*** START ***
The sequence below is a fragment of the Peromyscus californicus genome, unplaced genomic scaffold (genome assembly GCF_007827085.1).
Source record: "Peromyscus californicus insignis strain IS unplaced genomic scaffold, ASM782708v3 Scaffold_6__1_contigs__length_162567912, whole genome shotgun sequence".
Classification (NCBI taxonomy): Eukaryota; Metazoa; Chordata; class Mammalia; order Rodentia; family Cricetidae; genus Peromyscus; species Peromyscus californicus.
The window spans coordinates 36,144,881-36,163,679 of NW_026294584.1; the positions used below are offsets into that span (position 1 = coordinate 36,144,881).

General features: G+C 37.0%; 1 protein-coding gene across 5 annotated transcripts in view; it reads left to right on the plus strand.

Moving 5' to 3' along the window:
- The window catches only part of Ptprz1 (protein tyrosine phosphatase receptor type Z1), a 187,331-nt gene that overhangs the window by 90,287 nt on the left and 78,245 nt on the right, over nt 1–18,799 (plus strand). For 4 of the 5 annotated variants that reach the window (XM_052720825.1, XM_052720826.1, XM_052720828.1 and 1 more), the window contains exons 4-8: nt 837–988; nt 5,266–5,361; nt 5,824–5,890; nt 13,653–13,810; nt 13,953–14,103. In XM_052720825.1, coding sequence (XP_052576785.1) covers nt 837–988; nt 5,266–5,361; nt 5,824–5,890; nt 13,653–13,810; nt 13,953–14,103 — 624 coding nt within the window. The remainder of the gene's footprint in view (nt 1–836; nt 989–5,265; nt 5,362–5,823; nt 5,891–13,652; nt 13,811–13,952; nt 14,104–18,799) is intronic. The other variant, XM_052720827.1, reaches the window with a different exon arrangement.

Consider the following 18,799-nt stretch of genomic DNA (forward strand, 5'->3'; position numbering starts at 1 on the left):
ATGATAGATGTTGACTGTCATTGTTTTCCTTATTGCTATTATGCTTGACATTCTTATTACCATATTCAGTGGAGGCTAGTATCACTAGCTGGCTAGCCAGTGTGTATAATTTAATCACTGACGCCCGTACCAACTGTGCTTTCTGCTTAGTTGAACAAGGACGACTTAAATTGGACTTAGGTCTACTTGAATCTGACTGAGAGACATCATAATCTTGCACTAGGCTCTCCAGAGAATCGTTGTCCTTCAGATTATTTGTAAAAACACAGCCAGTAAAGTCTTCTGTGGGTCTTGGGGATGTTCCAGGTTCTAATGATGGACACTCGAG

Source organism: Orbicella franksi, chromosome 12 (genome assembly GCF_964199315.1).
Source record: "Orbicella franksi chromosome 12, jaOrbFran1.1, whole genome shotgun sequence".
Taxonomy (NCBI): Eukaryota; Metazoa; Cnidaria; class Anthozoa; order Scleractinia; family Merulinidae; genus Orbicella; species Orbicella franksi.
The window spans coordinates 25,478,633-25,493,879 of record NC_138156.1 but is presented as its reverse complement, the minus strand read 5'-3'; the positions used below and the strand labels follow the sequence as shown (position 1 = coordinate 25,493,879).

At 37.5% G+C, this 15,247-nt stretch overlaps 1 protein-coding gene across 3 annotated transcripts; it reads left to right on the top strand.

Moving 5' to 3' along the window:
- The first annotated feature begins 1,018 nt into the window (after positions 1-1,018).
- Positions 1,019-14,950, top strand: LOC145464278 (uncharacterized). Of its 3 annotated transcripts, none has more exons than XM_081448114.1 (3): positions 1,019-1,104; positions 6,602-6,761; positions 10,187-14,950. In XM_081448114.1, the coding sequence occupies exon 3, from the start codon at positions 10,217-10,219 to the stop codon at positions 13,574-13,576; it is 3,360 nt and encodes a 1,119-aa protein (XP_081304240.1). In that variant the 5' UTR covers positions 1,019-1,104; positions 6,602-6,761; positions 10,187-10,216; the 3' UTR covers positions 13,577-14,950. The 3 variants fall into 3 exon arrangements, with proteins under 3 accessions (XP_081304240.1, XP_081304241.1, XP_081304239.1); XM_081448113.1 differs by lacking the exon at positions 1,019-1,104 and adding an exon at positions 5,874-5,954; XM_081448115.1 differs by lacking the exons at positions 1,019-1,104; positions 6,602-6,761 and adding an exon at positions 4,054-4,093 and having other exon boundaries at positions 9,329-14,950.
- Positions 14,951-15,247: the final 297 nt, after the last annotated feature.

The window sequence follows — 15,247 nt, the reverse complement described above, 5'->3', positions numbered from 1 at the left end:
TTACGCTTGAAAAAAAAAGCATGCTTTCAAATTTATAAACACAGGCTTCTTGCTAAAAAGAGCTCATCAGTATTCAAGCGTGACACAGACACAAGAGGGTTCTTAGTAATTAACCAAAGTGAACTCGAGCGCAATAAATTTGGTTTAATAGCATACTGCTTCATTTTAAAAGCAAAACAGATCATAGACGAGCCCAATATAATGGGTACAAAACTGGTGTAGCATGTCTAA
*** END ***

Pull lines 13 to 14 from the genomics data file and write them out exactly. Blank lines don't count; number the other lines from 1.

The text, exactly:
The window spans coordinates 25,478,633-25,493,879 of record NC_138156.1 but is presented as its reverse complement, the minus strand read 5'-3'; the positions used below and the strand labels follow the sequence as shown (position 1 = coordinate 25,493,879).

At 37.5% G+C, this 15,247-nt stretch overlaps 1 protein-coding gene across 3 annotated transcripts; it reads left to right on the top strand.